Wednesday, September 26, 2012

Artisan Publishing

The food industry in the United States is a curious one. Some words that appear on labels, like, “organic,” are carefully regulated and may only be used if the food or the process by which it was produced meets certain requirements. Other words, like, “artisan,” may be used with abandon.

The word, “artisan,” long carried the sense of common practitioner, as opposed to the artist who brought genius and inspiration to the work. But as mass production, and increasingly mass customization, has blessed us with a collective and mostly uniform affluence, artisan has come to signify a means of production where low unit cost and economies of scale are not the primary objective. Artisan bread, for example, is made by hand even though there are bread factories that are far more efficient in purely economic terms.

Why, if we are rational economic actors, would we ever choose a product that is more expensive and less available than a mass-produced equivalent? People who prefer artisan breads may argue in terms of the varieties or flavors available nowhere else, or the virtue of supporting local production, but for most people it simply tastes better.

In response to sandwich chains that have recently began advertising their bread as, “artisan,” people who produce food products that actually deserve the label were asked to define it. Some answered in terms of small production batches and traditional, hand-made methods that invite skilled crafts people, who control the means of production, to take greater care in their work. Others spoke about love, attention to detail, a greater concern with quality than quantity, and integrity.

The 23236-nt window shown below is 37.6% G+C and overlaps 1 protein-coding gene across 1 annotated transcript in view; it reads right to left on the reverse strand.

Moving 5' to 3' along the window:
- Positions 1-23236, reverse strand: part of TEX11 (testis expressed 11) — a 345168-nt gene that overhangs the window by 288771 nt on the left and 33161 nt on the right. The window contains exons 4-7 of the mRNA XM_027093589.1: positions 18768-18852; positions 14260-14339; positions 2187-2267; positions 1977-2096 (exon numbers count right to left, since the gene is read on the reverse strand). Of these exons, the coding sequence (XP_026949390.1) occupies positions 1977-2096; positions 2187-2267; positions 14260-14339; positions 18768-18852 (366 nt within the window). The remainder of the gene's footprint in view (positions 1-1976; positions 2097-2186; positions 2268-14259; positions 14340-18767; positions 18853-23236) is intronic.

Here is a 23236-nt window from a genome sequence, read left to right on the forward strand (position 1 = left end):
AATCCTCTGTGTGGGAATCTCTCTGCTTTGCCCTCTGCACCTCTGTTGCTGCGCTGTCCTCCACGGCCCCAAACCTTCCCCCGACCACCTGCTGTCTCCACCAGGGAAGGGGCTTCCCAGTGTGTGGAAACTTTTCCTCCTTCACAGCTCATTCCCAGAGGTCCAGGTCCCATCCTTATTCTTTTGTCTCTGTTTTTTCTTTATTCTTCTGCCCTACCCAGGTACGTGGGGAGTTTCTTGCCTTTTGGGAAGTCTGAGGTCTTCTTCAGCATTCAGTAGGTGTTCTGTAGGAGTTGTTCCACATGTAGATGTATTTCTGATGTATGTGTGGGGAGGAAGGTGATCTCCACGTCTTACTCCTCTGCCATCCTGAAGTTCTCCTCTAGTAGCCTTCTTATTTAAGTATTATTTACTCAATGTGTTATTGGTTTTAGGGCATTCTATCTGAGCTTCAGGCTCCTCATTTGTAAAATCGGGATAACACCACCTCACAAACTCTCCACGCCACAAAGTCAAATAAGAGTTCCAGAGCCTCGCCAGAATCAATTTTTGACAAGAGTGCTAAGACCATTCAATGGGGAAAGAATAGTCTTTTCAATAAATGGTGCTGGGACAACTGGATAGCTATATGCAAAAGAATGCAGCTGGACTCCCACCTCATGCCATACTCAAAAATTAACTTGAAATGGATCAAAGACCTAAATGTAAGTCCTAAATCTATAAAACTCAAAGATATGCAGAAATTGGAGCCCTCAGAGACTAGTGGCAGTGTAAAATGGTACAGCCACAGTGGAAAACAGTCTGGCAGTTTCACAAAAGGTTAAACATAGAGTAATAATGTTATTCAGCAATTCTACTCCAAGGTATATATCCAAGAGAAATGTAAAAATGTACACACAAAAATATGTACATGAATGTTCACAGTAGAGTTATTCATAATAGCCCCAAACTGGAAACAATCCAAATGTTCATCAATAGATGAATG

It was in the particular sense of craftsmanship and pride in the work that I realized what I had set out to do in publishing my series of writers’ guides was best characterized as artisan publishing. It certainly wasn’t about the money. While I hope in time to see a reasonable return on the effort I invested in the project, I have no more illusion that my efforts will lead to a publishing empire than an artisan baker believes they will be the next giant food conglomerate.

Artisan publishing isn’t simply a variation on the theme of doing it yourself. The large, well-stocked home improvement centers dotting our suburban landscape owe their existence more to naivety, false economy, and hubris than to a genuine and supportable conviction that doing it yourself is the best way to get the job done well, right, and in a timely fashion. The path of an artisan publisher begins with having something worth saying and a thorough effort to determine the best way to publish that material. As with our writing, where no character, scene, or sentence is too precious to come under scrutiny, artisan publishing has nothing to do with shortcuts or showing the gatekeepers how wrong they were about your manuscript and everything to do with what is best and right for the project.

Image: Simon Howden /

1 comment:

  1. I know when I was a chef, my favorite thing in the kitchen was to make the bread. I took my time, allowing the ingredients to blend and then 'proof' so the end product was light and fluffy. Everyone always said my bread was the best. I always thought so too because I loved making it.

    Artisan publishing is a very interesting way to look at what we do. If you love it, then the results will shine.


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